James Brown has a new one on the go, switching brewery from Brú to Reel Deel. It's a pale ale of 4.5% ABV called Semantic. Rye, Cascade and Chinook says the helpful label, and a deep orangey-ochre says the pint glass I poured it into. It smells very enticing: a mix of fruity candy and cloudy lemonade. The malt reasserts itself darkly on tasting, with an almost smoky vibe, but then the spritzy lemon sherbet swings back in and lightens the tone. And that's pretty much it. The citrus bitterness does build pleasingly as it goes along but there are no further bells and whistles. It's just a solid, bright and happy US-style pale, ideal for summer drinking.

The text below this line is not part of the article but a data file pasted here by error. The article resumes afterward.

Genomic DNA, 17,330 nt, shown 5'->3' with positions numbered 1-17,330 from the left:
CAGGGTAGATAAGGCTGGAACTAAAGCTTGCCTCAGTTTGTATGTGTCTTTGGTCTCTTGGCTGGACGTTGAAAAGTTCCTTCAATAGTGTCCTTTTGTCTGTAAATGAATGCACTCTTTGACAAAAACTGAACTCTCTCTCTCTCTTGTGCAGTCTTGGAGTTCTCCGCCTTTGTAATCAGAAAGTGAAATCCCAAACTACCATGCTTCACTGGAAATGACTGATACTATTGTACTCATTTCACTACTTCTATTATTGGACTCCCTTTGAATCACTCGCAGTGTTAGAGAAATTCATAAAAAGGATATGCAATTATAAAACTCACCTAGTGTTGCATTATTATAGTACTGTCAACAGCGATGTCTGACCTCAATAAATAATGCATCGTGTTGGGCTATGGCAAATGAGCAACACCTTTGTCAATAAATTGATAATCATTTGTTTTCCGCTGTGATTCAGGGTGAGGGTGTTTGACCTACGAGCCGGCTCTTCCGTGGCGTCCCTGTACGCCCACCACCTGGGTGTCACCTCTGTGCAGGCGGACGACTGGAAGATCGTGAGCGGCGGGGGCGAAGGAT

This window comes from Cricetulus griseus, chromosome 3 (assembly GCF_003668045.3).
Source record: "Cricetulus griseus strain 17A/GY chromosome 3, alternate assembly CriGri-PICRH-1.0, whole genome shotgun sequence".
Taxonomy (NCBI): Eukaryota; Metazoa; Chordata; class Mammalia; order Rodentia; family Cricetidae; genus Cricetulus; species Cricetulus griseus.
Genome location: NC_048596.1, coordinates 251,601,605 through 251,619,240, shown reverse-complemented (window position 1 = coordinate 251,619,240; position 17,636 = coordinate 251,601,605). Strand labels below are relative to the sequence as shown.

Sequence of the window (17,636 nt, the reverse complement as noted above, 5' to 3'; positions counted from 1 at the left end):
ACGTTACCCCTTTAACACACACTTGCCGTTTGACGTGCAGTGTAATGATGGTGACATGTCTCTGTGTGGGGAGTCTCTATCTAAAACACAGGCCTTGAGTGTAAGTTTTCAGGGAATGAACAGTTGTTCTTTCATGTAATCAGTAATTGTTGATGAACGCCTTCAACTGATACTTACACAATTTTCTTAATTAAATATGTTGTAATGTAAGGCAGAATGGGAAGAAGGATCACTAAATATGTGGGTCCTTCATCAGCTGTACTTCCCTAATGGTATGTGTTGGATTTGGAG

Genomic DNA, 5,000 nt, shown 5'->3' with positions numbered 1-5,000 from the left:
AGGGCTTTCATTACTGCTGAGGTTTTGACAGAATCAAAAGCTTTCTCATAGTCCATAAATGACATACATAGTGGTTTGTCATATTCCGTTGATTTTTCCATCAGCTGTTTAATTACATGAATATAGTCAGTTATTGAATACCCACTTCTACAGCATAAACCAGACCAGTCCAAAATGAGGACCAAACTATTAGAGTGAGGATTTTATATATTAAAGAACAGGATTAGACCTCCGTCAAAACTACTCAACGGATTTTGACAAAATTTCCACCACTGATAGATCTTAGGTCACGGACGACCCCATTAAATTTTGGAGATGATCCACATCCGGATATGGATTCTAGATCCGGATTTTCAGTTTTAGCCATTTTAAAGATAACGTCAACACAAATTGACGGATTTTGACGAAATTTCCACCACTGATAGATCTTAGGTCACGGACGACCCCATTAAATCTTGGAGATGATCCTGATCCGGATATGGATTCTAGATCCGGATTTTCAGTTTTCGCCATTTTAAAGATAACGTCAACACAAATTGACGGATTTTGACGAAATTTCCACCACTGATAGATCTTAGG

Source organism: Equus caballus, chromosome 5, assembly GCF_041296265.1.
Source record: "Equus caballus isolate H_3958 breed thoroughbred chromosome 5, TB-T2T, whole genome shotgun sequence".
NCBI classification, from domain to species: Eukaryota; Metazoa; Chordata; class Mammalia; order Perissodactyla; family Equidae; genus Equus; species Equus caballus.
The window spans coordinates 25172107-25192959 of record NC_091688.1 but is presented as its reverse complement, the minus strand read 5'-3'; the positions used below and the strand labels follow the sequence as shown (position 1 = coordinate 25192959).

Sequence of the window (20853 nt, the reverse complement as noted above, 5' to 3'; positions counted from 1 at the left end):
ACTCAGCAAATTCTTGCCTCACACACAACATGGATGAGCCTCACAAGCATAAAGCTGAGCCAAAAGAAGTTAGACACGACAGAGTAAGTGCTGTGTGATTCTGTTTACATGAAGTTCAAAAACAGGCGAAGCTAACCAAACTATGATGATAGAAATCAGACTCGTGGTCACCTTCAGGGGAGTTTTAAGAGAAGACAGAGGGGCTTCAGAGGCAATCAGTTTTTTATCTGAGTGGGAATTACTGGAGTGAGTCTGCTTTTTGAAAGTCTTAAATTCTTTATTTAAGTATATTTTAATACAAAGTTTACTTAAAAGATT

It's back to the Headline next, for a new one from Manor Brewing, the Wicklow brewer (currently contracting at Boyne) best known for Mont lager. This offering is quite different: a strong dark Belgian abbey-style beer called Tall Poppy Syndrome. I'm not giving it too many marks for Belgianosity: it's too thin for one thing, and lacks the plum and raisin I'd be expecting from an actual dark abbey or Trappist beer. It does, however, have a beautifully complex mix of other stuff. I got ripe strawberries and pipesmoke at the beginning, followed by black treacle and some drier roast in the middle. Then it finishes off cleanly with little by way of aftertaste. It's a profile that left me thinking of those strong dark milds or Victorian-style porters you occasionally find in England. Good stuff however you look at it. This was the first non-lager I tried from Manor, but there are several more to come in my round-up of the 2017 Killarney Beer Festival. All in due course.